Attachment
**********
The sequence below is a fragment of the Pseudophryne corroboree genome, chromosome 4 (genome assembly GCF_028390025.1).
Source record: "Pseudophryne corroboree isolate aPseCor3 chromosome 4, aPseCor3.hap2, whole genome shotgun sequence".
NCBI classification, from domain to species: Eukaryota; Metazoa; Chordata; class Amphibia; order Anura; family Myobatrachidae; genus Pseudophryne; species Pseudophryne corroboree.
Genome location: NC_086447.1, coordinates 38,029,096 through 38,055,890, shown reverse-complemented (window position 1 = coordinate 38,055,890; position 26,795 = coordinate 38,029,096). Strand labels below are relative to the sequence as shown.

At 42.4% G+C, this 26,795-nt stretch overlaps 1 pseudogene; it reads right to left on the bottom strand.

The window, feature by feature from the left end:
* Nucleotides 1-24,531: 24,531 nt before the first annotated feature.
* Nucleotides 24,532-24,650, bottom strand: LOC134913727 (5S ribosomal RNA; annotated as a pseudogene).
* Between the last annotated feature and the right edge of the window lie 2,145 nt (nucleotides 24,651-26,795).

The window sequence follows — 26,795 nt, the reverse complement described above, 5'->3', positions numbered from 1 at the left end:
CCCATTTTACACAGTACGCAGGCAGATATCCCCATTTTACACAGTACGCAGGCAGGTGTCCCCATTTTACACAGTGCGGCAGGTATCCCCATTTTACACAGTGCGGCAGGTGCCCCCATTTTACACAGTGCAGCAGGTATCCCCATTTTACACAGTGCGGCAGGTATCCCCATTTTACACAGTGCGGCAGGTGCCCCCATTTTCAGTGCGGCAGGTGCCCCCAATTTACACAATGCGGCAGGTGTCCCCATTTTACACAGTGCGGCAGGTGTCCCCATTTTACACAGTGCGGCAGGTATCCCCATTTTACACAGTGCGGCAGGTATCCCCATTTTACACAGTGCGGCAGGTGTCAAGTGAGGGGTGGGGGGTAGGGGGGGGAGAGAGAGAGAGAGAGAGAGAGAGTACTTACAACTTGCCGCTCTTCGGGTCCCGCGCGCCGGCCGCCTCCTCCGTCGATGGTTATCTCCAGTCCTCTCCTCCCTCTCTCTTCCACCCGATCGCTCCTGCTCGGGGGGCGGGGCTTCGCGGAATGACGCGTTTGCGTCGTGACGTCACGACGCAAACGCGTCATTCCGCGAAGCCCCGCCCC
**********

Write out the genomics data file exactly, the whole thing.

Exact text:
The sequence below is a fragment of the Pseudophryne corroboree genome, chromosome 4 (genome assembly GCF_028390025.1).
Source record: "Pseudophryne corroboree isolate aPseCor3 chromosome 4, aPseCor3.hap2, whole genome shotgun sequence".
NCBI classification, from domain to species: Eukaryota; Metazoa; Chordata; class Amphibia; order Anura; family Myobatrachidae; genus Pseudophryne; species Pseudophryne corroboree.
Genome location: NC_086447.1, coordinates 38,029,096 through 38,055,890, shown reverse-complemented (window position 1 = coordinate 38,055,890; position 26,795 = coordinate 38,029,096). Strand labels below are relative to the sequence as shown.

At 42.4% G+C, this 26,795-nt stretch overlaps 1 pseudogene; it reads right to left on the bottom strand.

The window, feature by feature from the left end:
* Nucleotides 1-24,531: 24,531 nt before the first annotated feature.
* Nucleotides 24,532-24,650, bottom strand: LOC134913727 (5S ribosomal RNA; annotated as a pseudogene).
* Between the last annotated feature and the right edge of the window lie 2,145 nt (nucleotides 24,651-26,795).

The window sequence follows — 26,795 nt, the reverse complement described above, 5'->3', positions numbered from 1 at the left end:
CCCATTTTACACAGTACGCAGGCAGATATCCCCATTTTACACAGTACGCAGGCAGGTGTCCCCATTTTACACAGTGCGGCAGGTATCCCCATTTTACACAGTGCGGCAGGTGCCCCCATTTTACACAGTGCAGCAGGTATCCCCATTTTACACAGTGCGGCAGGTATCCCCATTTTACACAGTGCGGCAGGTGCCCCCATTTTCAGTGCGGCAGGTGCCCCCAATTTACACAATGCGGCAGGTGTCCCCATTTTACACAGTGCGGCAGGTGTCCCCATTTTACACAGTGCGGCAGGTATCCCCATTTTACACAGTGCGGCAGGTATCCCCATTTTACACAGTGCGGCAGGTGTCAAGTGAGGGGTGGGGGGTAGGGGGGGGAGAGAGAGAGAGAGAGAGAGAGAGTACTTACAACTTGCCGCTCTTCGGGTCCCGCGCGCCGGCCGCCTCCTCCGTCGATGGTTATCTCCAGTCCTCTCCTCCCTCTCTCTTCCACCCGATCGCTCCTGCTCGGGGGGCGGGGCTTCGCGGAATGACGCGTTTGCGTCGTGACGTCACGACGCAAACGCGTCATTCCGCGAAGCCCCGCCCC